THE FORESHORE: PART II, SESSION III
[su_spacer size=”5″] A series of informal sessions of research and knowledge exchange. [su_spacer size=”10″]
Tuesday, June 5, 2018, 7-8:30 pm
nə́c̓aʔmat ct Strathcona Branch, Vancouver Public Library
Wo Soon (Mary) Lee Chan Room, 730 East Hastings Street
Join celebrated local artist Dana Claxton and art historian Jaleh Mansoor as they debate the following questions, prompted by Claxton’s new series of photographic works: do unresolved aboriginal sovereignty and economics, a housing crisis precipitated by tectonic shifts in global wealth distribution and finally culture, a genre nested within lens-based practices responsive to the collapse of medium specificity, have anything to do with one another? Does the international dispersal of swelling wealth, of surplus value generated elsewhere, have anything to do with the decomposition and re-composition of a local aesthetic? Who or what stands at the vanishing point of two seemingly unrelated phenomenon that locate Vancouver on the GPS of global culture?
This event is part of The Foreshore, presented in partnership with the multi-disciplinary artist collective Other Sights for Artists’ Projects. The Foreshore hosts a series of roving discursive events held at community centres throughout the city of Vancouver, aiming to generate questions and confluence inspired by the conditions of the foreshore, the land along the edge of a body of water that is repeatedly submerged and revealed by the tide. In Vancouver, the term conjures specific histories of trade and exchange, habitation and nourishment, resistance and violent erasure. It might similarly evoke our contemporary lived situation in this city. Considering the potential of this zone as both a metaphor and physical site, year two of The Foreshore initiative pairs together returning speakers and guests of their choosing to deepen a generative and cross-disciplinary conversation around the following questions: Can there be land that is not property? How do we bring the centre to the edge? What is, as yet, unseen?
Image: Dana Claxton, ‘Subterranean Weaving: On the Entwinement of Indigeneity and Hidden Labour in the Making of Contemporary Vancouver’, 2018, (Work in progress). Courtesy the artist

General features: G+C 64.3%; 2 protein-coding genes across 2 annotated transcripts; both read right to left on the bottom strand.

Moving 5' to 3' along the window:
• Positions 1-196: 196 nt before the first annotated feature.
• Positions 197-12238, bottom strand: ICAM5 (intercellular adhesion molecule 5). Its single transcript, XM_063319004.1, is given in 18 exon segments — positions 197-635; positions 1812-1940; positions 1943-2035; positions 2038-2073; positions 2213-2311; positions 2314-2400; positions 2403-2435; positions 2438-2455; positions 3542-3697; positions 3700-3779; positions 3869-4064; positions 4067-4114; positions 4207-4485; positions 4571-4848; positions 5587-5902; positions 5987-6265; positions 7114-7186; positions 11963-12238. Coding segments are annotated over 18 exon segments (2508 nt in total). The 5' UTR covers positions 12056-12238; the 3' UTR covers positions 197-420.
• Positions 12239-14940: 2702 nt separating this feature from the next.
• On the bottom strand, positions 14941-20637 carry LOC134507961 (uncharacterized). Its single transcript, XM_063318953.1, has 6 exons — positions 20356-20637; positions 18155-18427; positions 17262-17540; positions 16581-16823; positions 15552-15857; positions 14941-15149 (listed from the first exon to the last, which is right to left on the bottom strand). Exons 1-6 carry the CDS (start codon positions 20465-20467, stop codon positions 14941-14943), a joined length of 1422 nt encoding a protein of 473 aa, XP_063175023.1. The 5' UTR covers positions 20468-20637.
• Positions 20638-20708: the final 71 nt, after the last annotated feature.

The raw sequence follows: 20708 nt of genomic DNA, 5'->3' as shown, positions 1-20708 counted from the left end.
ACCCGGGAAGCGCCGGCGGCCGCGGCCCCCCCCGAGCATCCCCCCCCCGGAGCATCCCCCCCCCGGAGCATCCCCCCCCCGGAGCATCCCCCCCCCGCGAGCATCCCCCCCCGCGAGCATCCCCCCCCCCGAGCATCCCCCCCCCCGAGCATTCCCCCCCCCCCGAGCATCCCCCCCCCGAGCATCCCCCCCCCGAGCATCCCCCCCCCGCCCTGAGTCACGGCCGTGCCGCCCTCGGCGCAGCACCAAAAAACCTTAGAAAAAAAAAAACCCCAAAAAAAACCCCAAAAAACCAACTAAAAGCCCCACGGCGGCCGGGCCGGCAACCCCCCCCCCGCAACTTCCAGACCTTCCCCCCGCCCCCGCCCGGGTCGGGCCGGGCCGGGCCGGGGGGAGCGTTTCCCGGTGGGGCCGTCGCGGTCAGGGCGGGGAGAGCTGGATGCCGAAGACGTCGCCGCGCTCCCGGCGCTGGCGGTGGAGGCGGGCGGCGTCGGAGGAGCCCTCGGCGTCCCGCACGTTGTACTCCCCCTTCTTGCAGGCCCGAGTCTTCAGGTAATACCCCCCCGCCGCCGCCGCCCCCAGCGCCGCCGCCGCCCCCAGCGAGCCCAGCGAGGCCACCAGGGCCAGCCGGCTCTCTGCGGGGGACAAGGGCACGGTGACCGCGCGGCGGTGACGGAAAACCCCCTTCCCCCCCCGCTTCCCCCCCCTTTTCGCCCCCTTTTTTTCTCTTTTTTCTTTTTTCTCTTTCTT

ABOUT THE FORESHORE
The Foreshore is a collaborative multi-year project between Contemporary Art Gallery, Other Sights, Access Gallery The Foreshore is inspired by the deep influence of the waterways on our cities and societies on the West Coast. As a place of unclear jurisdiction, and thus of contestation, friction, and constant movement, those who dwell in this zone must continually adapt to a changing environment. As a site it conjures histories specific to this region: narratives of trade and exchange, habitation and nourishment, resistance and violent erasure. Considering the potential of this zone as both concept and site, the project asks the following: How do we generate conditions of emergence? How can we take up space differently? How do we support unruly practices and futures?
PART I: The Foreshore events in 2016-2017 were hosted in the storefront adjacent to Access’ gallery space at 222 East Georgia. These were bi-weekly open discussion sessions informed by invited artists, writers, curators, and activists. Adding to this exciting program, there was also an artist-in-residence series to provide space and time to artists interested in addressing questions of the foreshore.
PART II: The Foreshore continues from its initial exploration as outlined in Part I. Expanding the reach of the project, sessions are held in public meeting rooms at the Mount Pleasant Community Centre and the nə́c̓aʔmat ct Strathcona Branch, Vancouver Public Library. Part II is comprised of four sessions running throughout 2018
The Contemporary Art Gallery (CAG) is a non-profit public art gallery dedicated to the research, exhibition, education and documentation of contemporary visual art as it is practiced locally through to internationally. It aspires to generate significant audiences for its innovative and diverse programmes through free access and a profile that is international in scope.
The CAG is the longest standing independent public art gallery dedicated to presenting contemporary visual art in Vancouver. We deliver between ten and twenty exciting exhibitions and off-site projects each year, provide an extensive range of learning and public programs for adults, families and children, offer a series of residencies for Canadian and international artists directly contributing to the local scene, and publish insightful catalogues that create a lasting legacy of exhibited work. We do this while offering all of our programs free of charge through an admission by donation policy. We believe that access to, enjoyment of and engagement with contemporary art and the surrounding debates should be available and open to all.
The Contemporary Art Gallery acknowledges that the area called Vancouver is within the unceded Indigenous territories belonging to the xʷməθkwəy̓əm (Musqueam), Skwxwú7mesh (Squamish), and Səl̓ílwətaʔ/Selilwitulh (Tsleil-Waututh) Nations.
Other Sights gratefully acknowledges the support of the British Columbia Arts Council, The Canadian Union of Public Employees Local 15, and the Canada Council for the Arts.
Established as an non-profit artist-run centre in 1991, Access Gallery is platform for emergent and experimental art practices. We enable critical conversations and risk taking through new configurations of audience, artists, and community. For more information visit accessgallery.ca
Access Gallery gratefully acknowledges the support of the Canada Council for the Arts, the Government of British Columbia through the BC Arts Council and BC Gaming, the City of Vancouver, the Hamber Foundation, the Burrard Arts Foundation, the Contemporary Art Gallery, NSB Reederei, and our committed donors, members and volunteers.